2017 – Yoga Recovery


Yoga for Recovery (YR) draws from the principles of Trauma-Sensitive Yoga (TSY), breathing practices, self-regu­lation and mindfulness. The aim of YR is for clients to cultivate awareness of the mind-body connection and to build self-regulation skills to address the ways in which trauma is held in the body. According to Emerson (2015) women who have survived complex trauma experience long lasting damage to their sense of self, such as feelings of shame, hopelessness, and worthlessness, and interpersonal functioning, such as isola­tion, lack of trust and unhealthy bound­aries, resulting from their pain.

Like most forms of yoga, YR borrows from all the components overarching the practice which is essentially synon­ymous with purposeful attention. How­ever the difference between regular forms of yoga and YR is that the focus is not on the external expression of the posture itself in YR, rather on the internal and felt experience of the client. Intero­ception is defined as ‘our awareness of what is going on within the boundaries of our skin; intra-organismic awareness’, and gives a cortical representation of our embodied self (Emerson, 2015, p. 44). This shift in orientation from the exter­nal to the internal makes YR a therapy for complex trauma (Emerson, 2015). To be traumatised is to live in a body with which you have an unreliable and unpre­dictable relationship. Valuing the internal perspective sends a clear message that power resides within each client, and not externalised in the posture or the facil­itator. In saying this YR has the poten­tial for clients to reclaim their physical bodies and instil a sense of ownership which many had been lost through their traumatic experiences.

A randomised controlled trial conducted by Bessel van der Kolk and colleagues in 2014, examined the effects of TSY on women with complex trauma who were unresponsive to traditional psychother­apy. Women in the 10 week TSY course were more likely than women in the con­trol group to no longer meet the crite­ria for PTSD post-treatment. The TSY group also showed significant decreases to depressive symptoms, negative ten­sion-reduction behaviours (for exam­ple, self-injury), and reported improved quality of life and personal empower­ment. Furthermore, a long-term follow up conducted by Alison Rhodes (2014) found that the frequency of continuing yoga practice was a significant predictor of long term outcomes. At one to three years post-treatment, women who prac­ticed yoga following the study were more likely to show a loss of PTSD diagnosis and greater reductions in PTSD and depressive symptoms (Rhodes, 2014). These studies suggest that the addition of TSY to treatment may lead to long-term improvement in symptoms that have previously been considered unre­sponsive to other interventions.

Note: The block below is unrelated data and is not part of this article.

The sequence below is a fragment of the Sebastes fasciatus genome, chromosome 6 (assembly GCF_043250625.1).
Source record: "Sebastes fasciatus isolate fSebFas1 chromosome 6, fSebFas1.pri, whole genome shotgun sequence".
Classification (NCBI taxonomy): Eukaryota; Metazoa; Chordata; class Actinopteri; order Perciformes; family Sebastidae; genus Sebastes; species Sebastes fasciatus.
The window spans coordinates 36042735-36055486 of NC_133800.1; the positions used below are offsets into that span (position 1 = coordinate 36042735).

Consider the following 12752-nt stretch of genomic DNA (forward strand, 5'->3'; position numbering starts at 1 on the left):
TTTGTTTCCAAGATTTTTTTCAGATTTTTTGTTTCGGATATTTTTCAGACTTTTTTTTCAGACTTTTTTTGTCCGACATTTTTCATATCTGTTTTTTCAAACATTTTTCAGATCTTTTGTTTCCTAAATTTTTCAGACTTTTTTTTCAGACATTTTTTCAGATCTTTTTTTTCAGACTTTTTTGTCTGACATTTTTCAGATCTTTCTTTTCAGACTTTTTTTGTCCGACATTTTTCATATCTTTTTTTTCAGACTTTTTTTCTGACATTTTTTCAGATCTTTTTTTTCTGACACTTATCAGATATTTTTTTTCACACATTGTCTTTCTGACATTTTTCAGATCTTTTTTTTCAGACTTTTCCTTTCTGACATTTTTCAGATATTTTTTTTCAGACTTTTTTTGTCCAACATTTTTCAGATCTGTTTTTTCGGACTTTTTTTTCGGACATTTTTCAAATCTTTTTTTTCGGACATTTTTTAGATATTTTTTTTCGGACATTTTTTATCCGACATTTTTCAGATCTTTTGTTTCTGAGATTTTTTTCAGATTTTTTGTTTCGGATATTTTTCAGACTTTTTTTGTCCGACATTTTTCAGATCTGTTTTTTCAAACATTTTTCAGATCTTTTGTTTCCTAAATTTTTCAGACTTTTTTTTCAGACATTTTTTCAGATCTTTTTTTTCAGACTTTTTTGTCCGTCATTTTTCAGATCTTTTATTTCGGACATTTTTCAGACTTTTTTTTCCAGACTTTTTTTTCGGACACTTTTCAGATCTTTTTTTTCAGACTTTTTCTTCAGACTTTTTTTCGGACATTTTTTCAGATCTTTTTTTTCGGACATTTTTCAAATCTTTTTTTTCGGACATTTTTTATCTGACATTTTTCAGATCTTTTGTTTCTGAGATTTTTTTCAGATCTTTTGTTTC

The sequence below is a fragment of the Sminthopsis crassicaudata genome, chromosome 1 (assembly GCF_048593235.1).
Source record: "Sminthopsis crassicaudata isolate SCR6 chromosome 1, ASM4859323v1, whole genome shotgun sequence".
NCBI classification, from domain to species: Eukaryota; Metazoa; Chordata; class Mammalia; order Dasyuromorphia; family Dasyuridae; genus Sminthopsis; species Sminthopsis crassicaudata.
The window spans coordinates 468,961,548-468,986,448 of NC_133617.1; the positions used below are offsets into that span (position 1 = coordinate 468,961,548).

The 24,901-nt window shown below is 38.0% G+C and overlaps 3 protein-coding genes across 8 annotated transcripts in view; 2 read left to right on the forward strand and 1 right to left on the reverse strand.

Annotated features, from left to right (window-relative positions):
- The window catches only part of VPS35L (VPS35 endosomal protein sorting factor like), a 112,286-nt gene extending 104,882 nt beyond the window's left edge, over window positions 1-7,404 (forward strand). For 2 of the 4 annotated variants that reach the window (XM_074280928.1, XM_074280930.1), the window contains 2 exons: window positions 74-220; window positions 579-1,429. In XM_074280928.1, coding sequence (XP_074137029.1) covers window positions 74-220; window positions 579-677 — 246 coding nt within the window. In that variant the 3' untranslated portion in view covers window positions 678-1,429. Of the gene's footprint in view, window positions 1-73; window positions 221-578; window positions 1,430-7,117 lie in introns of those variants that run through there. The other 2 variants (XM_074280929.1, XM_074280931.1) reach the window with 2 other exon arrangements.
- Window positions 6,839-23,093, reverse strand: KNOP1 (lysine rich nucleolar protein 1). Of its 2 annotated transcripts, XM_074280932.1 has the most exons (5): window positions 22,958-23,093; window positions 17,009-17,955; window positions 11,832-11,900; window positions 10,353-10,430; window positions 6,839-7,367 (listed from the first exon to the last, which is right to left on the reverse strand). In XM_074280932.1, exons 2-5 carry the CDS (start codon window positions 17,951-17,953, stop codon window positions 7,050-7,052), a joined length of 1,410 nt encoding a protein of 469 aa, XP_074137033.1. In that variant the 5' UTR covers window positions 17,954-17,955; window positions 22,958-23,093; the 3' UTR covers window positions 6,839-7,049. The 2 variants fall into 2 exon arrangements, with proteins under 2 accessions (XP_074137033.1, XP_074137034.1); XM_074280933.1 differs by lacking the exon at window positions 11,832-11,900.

In addition, another relevant neuro­science research from Bessel van der Kolk (2006) where trauma clients were exposed to traumatic reminders, found a relative deactivation in the left anterior prefrontal cortex, specifically in Broca’s area, the expressive speech centre nec­essary to communicate thoughts and feelings. This neuroscience research sug­gests that traumatised people may not only be alienated from their bodies but also indicates that they may be unable to communicate their experience due to the impact to Broca’s area. This informa­tion demonstrates that a broader range of treatments for traumatised people other than those that are talk based and cognitive are essential.

The language used in YR is critically important. In most regular yoga classes it is common to hear instructions and commands like ‘raise your left leg’. In YR invitatory language is used where clients are invited to participate throughout their yoga practice, for example, using phrases such as, ‘If you like you could explore lifting your right arm’ or ‘When you are ready you may wish to take a deep breath’. This practice helps a cli­ent to learn that they are in charge and can choose what they do with their body and when they want to do it, ultimately taking control of their bodies through the support of the facilitator.


  • To increase the mind-body connection and sense of embodiment particularly for those survivors that have coped through dissociation.
  • To increase self-awareness through a gentle introduction to practices such as mindfulness, self-enquiry and intra-connectedness.
  • To promote a sense of trust and a growing confidence of regaining con­trol which in turn is aimed to enhance self-regulation, resiliency, deci­sion-making and improved relaxation.
  • To improve quality of life and to facil­itate a process that assists clients to gain a sense of personal empower­ment.



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